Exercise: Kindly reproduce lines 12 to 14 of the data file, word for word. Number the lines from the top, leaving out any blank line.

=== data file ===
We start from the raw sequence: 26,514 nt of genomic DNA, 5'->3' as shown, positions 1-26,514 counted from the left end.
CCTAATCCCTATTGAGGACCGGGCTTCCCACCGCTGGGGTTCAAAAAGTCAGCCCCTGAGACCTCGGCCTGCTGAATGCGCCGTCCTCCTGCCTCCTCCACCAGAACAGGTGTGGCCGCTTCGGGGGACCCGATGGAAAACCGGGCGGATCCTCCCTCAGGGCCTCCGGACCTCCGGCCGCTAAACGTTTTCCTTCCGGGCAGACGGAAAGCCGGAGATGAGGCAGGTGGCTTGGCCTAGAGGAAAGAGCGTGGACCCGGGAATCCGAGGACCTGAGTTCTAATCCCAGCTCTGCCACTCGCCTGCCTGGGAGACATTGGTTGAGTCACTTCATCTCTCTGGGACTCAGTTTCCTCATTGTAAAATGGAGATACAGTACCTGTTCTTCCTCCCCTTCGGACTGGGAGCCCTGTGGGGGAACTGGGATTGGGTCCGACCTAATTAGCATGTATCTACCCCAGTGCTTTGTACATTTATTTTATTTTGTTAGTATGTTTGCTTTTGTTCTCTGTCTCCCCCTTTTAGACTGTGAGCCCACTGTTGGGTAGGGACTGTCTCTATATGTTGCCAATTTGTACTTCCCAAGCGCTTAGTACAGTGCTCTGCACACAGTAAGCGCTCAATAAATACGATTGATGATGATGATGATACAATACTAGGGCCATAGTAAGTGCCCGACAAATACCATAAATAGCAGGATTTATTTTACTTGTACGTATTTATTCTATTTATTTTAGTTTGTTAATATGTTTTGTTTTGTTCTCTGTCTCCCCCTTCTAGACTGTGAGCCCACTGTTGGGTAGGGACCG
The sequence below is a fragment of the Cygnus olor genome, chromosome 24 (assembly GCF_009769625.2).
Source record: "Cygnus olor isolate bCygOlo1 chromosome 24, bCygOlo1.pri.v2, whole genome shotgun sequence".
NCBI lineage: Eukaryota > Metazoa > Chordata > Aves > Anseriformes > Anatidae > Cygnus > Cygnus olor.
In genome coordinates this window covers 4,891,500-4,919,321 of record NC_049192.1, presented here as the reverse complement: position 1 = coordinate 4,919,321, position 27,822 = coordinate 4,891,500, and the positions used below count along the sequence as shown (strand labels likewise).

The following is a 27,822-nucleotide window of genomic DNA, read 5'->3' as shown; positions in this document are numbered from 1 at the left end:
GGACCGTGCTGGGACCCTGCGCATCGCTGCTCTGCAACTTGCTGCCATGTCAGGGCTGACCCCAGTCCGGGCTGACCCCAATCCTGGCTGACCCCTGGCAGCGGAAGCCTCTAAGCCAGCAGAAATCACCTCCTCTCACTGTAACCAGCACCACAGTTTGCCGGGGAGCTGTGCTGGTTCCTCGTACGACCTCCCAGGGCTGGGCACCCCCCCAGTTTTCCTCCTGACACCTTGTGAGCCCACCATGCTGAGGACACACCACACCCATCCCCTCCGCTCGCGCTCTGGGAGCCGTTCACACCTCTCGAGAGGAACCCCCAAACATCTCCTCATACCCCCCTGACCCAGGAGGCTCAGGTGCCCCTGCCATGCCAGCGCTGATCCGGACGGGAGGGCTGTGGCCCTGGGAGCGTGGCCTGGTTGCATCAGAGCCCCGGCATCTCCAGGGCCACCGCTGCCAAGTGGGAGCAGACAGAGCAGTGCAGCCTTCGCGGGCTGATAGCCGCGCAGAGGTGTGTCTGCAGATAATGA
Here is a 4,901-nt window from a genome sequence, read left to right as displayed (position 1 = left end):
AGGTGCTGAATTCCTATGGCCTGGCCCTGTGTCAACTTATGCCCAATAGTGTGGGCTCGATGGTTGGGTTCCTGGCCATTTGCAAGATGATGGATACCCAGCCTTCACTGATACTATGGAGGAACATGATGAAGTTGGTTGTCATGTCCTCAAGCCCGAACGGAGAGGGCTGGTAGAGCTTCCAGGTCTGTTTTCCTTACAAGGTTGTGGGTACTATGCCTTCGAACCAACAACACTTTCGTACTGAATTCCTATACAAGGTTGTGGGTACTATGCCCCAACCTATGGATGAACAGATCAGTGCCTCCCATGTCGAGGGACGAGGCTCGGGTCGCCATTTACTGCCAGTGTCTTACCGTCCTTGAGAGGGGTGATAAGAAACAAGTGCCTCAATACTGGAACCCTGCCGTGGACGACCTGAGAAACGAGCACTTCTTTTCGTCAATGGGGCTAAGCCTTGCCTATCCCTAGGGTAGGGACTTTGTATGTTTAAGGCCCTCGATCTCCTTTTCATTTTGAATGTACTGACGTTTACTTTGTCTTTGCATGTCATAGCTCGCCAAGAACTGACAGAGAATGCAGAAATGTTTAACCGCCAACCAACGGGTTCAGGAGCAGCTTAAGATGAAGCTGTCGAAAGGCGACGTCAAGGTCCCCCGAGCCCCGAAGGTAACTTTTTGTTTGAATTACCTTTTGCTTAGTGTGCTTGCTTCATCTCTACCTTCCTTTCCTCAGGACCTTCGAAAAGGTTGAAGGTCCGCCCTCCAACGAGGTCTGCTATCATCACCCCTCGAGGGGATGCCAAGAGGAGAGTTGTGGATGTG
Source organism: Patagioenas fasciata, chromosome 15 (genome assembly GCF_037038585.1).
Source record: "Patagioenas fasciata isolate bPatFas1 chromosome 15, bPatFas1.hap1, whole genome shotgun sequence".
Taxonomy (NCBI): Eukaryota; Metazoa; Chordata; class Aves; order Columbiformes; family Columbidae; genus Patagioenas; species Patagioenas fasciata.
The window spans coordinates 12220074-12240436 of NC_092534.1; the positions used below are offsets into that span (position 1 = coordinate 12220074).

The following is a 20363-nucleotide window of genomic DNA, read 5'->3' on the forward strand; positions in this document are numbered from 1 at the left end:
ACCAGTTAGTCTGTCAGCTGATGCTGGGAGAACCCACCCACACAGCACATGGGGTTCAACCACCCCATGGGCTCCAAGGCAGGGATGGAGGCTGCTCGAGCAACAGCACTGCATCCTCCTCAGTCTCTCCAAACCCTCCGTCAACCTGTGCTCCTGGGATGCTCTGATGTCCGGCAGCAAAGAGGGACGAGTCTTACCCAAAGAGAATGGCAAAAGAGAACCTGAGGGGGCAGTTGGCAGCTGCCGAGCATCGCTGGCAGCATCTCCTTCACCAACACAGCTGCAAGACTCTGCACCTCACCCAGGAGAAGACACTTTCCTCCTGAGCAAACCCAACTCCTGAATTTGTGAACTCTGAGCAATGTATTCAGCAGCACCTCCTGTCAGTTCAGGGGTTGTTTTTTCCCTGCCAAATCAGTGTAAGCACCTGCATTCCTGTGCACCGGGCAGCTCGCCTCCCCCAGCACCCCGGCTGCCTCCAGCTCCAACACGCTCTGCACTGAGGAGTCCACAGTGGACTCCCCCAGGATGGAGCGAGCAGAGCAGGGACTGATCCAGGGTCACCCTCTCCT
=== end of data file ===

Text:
Source record: "Patagioenas fasciata isolate bPatFas1 chromosome 15, bPatFas1.hap1, whole genome shotgun sequence".
Taxonomy (NCBI): Eukaryota; Metazoa; Chordata; class Aves; order Columbiformes; family Columbidae; genus Patagioenas; species Patagioenas fasciata.
The window spans coordinates 12220074-12240436 of NC_092534.1; the positions used below are offsets into that span (position 1 = coordinate 12220074).